When you do back-of-the-envelope calculations in oil well drilling, half the job is just keeping track of the units. In the old days, it was all “american units” in the north sea, but today, reports and logs sports a colourful mix of metric and imperial units for all aspects of the well.
For instance, you may want to calculate the pressure down in a well filled with a specific drilling mud. If the mud isn’t moving around and is not very compressible, the pressure is approximately p = ρgh where ρ is the fluid density, g the gravitational constant and h the height. We want the pressure in bar, we’ve got g in m/s² but mud density might be given in ppg or “pounds per gallon”. The experts may have the conversion factors memorized, but for the rest of us it’s a lot quicker to visit wolframalpha.com and simply write:
12 ppg * gravitational acceleration * 3000 m in bar
which outputs 423 bars as well as the value in atmospheres, pascal and psi in case you’r interested.
Similarly, when you’r extending the well you may want to know how much mud you need to fill the extra volume. We may state the length we drill in meters, but the diameter of the well depends on the size of the drillbit, which is always given in inches. So will this volume be given in cubic metres, litre or perhaps gallons? Here’s where one of the famous locals enter the scene, the “barrels of oil” (bbl) as a standard measure of volume. It’s the natural unit if you ship or store your drilling mud in oil barrels I guess. Again, the calculations are not really complicated, but the more units we juggle the larger the chance of a mistake. After all, you’r probably just doing a quick calculation as a reality-check for your computer simulation, right? Typing:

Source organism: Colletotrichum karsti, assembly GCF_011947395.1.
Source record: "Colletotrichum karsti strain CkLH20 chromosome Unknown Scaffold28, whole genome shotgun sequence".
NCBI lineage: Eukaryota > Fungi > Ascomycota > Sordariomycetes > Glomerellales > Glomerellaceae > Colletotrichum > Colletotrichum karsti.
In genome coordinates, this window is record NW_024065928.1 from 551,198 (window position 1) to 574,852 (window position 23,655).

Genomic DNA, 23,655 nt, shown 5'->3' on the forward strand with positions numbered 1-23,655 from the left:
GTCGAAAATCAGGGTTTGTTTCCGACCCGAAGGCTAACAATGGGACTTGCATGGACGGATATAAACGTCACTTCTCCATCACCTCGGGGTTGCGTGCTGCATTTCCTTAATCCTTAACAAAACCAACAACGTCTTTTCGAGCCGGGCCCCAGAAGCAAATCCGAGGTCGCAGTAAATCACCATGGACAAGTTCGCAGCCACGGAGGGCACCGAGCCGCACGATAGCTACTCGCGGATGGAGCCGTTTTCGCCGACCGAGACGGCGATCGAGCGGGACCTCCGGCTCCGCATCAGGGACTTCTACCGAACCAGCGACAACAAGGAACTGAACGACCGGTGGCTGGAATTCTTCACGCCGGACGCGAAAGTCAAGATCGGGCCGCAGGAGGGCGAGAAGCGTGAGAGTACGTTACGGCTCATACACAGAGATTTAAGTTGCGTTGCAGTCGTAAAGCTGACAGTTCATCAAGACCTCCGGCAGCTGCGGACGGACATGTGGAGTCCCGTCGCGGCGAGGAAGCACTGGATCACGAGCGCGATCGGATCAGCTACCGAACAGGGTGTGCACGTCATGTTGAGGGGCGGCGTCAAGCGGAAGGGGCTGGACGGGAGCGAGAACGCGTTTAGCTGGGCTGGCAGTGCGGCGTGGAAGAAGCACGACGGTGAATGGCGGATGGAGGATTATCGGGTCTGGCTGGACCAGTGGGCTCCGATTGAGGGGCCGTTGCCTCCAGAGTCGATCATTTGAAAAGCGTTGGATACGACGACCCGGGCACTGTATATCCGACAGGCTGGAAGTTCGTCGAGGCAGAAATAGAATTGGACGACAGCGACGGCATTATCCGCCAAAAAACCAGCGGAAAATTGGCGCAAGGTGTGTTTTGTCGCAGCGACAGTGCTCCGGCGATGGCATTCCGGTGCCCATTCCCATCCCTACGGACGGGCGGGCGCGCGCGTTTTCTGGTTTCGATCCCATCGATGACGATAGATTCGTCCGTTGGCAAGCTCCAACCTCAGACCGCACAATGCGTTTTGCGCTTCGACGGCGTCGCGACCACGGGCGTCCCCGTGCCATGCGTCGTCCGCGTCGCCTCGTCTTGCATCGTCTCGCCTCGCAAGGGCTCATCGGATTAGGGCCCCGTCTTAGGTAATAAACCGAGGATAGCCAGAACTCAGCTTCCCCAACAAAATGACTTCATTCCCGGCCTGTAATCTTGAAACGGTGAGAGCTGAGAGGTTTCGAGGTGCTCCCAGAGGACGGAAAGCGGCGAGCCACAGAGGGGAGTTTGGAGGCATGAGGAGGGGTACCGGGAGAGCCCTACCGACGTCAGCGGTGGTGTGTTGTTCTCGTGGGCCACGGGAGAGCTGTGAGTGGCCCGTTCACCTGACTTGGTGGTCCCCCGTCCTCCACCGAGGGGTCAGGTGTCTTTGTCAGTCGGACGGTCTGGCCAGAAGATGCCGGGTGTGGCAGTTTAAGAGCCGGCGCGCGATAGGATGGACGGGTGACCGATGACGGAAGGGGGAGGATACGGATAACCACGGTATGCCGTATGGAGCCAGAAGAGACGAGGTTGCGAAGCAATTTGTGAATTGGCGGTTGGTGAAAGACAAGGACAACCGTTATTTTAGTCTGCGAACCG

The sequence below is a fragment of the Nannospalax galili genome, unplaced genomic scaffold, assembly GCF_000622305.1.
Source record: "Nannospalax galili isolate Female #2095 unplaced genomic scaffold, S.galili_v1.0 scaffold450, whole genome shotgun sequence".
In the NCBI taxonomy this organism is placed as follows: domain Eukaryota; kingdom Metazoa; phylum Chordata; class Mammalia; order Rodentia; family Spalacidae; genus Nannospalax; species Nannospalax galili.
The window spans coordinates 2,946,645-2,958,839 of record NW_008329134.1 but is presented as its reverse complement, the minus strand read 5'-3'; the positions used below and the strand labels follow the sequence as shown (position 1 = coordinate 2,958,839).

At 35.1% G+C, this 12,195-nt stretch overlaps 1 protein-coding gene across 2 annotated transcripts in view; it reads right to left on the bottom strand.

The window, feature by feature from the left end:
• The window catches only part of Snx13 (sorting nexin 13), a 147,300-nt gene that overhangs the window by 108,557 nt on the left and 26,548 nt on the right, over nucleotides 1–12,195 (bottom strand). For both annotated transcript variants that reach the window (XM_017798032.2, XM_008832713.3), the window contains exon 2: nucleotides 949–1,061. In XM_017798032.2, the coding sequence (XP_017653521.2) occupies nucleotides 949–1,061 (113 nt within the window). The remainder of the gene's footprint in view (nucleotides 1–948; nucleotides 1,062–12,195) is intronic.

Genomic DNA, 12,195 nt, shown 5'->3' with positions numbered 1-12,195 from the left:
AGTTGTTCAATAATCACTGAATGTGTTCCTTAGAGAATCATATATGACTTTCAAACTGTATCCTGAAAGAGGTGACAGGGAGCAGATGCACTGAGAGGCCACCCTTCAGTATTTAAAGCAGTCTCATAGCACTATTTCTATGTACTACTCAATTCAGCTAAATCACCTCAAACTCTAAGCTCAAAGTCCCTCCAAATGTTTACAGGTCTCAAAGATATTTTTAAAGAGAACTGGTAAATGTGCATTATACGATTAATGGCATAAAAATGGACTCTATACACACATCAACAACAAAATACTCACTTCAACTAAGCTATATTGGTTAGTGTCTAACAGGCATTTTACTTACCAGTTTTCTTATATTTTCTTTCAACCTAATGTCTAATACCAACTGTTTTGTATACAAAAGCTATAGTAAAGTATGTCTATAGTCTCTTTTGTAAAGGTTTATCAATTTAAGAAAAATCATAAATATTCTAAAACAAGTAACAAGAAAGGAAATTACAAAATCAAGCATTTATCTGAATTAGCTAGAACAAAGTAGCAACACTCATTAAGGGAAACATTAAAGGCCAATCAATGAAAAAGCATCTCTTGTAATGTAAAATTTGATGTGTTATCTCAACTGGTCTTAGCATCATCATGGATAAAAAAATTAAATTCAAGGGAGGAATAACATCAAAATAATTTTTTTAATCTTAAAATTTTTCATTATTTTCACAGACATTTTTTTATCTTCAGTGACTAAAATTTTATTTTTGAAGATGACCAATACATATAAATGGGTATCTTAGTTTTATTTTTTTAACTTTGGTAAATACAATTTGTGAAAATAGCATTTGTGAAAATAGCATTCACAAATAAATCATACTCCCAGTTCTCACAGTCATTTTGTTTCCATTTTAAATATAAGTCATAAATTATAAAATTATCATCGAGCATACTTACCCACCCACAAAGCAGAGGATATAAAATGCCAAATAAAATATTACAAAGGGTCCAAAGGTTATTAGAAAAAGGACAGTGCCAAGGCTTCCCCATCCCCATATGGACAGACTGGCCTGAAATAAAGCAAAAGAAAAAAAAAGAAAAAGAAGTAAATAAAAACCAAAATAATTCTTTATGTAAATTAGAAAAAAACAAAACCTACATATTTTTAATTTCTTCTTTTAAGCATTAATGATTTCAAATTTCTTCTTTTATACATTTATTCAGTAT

volume of cylinder with length 23m and diameter 8 inches
tells you that the extra length of hole needs 745.9 L of mud, which via 745.9 L in barrels of oil concludes with a need for 4.7 barrels of your finest drilling mud.
Wolfram Alpha seems weak on nested evaluation and won’t accept these two queries formulated as one sentence. (Or I might be missing something?) but it sure is a lot faster than looking up the conversion factors every time. So with Wolfram Alpha, you save ten minutes checking and double-checking your results or a whole day searching for bugs in your simulation, depending on which you check first 😉